“Our Religion is on Us, Like How Our Parents Raised Us” : The Role of Islam and Spirituality in the Lives of Syrian Refugee Caregivers

This study addresses two distinct but interwoven questions on the link between spirituality and religion in the lives of Syrian Muslim refugee parents. (1) How do religious and spiritual convictions impact these refugees and their families? (2) How do these convictions shape Syrian Muslim refugee parents’ own positionality as caregivers and as individuals? We distinguish religious convictions as ones entrenched in the practice of organized religion (e.g., prayer and fasting), and spiritual convictions as ones associated with the frame of reference inspired by religion (e.g., embedded references to God and/or the Prophet Muhammad peace and blessing be upon him).


This paper is focused on qualitative findings from 16 Syrian refugee parents (15 mothers and 1 father) and their individual families. While the study began as a pilot for an intervention program focused on early childhood education among refugee children in Jordan, it became overwhelmingly clear that the refugee parents’ individual senses of parenthood, responsibility, and aspiration for their children’s futures are inextricably linked to their spiritual and religious convictions.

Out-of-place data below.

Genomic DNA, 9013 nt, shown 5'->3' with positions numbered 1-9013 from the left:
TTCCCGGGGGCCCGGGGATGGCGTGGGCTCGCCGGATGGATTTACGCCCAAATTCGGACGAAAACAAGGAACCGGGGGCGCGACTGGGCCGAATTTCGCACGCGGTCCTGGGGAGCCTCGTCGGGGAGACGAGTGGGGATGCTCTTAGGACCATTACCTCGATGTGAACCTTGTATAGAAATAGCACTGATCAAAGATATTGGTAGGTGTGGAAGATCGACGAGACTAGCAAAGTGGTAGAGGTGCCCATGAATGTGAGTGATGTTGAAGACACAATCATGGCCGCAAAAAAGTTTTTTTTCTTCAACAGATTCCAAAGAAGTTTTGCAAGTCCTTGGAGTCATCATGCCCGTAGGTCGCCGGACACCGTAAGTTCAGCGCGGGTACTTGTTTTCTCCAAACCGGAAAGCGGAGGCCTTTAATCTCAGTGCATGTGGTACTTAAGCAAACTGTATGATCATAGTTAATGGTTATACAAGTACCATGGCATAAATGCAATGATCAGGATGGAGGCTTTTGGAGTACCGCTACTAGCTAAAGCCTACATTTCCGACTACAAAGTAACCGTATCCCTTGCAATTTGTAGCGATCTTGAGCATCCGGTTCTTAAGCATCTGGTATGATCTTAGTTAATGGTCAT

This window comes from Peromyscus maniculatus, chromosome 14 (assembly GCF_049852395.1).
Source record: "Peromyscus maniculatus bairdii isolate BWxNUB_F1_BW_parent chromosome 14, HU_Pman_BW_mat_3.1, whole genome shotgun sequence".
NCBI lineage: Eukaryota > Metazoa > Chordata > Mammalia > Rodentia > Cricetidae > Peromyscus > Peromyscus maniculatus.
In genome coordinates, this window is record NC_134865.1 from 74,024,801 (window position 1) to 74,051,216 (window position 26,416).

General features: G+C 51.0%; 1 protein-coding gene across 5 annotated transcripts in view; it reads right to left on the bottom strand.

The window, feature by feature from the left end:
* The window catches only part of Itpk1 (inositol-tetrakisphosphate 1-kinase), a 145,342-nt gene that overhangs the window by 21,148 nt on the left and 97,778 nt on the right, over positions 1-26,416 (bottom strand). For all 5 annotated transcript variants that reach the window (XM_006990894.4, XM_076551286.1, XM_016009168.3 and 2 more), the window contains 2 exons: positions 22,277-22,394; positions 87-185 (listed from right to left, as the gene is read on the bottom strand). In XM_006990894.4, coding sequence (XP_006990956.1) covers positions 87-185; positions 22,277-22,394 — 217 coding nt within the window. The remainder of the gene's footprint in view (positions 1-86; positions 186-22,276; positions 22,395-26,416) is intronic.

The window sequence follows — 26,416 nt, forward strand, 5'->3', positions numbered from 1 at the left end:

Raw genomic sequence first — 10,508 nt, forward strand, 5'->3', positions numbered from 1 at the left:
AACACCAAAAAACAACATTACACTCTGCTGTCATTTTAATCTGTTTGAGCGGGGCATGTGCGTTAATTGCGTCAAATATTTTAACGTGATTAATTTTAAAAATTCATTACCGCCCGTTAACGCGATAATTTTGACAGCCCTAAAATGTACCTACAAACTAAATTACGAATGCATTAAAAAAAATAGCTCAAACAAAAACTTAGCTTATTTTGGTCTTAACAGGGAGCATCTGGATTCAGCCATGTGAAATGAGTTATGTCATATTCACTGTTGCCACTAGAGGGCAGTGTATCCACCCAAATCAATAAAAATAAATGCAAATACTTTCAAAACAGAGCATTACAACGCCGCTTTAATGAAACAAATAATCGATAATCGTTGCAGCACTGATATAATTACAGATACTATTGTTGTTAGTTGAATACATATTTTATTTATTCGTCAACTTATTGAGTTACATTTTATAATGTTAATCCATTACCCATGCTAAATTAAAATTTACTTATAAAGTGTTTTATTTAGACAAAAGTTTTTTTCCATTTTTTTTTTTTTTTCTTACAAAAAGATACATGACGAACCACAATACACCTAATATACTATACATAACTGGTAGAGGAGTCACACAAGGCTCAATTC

• Explores the importance of faith and spirituality in the context of refugee parenting and early childhood development.
  • Provides insight into how refugee parents speak about their faith and spirituality in the context of their migration experiences, aspirations for their children, and as an extension of their own development.
  • Based on a qualitative study with 16 Syrian caregivers in Jordan.
  • Argues for the need to include awareness of and sensitivity to Islamic religious and spiritual practices in the design of interventions and programs concerning Muslim refugee children.
Ifrah Mahamud Magan & Salma Elkhaoudi | 2023
In: Journal of Child and Family Studies ; ISSN: 1062-1024
Online ahead of print DOI: 10.1007/s10826-022-02487-8
Caregivers, Children, Education, Family Members, Interventions, Muslims, Parents, Refugees, Religion, Research, Spirituality, Syrians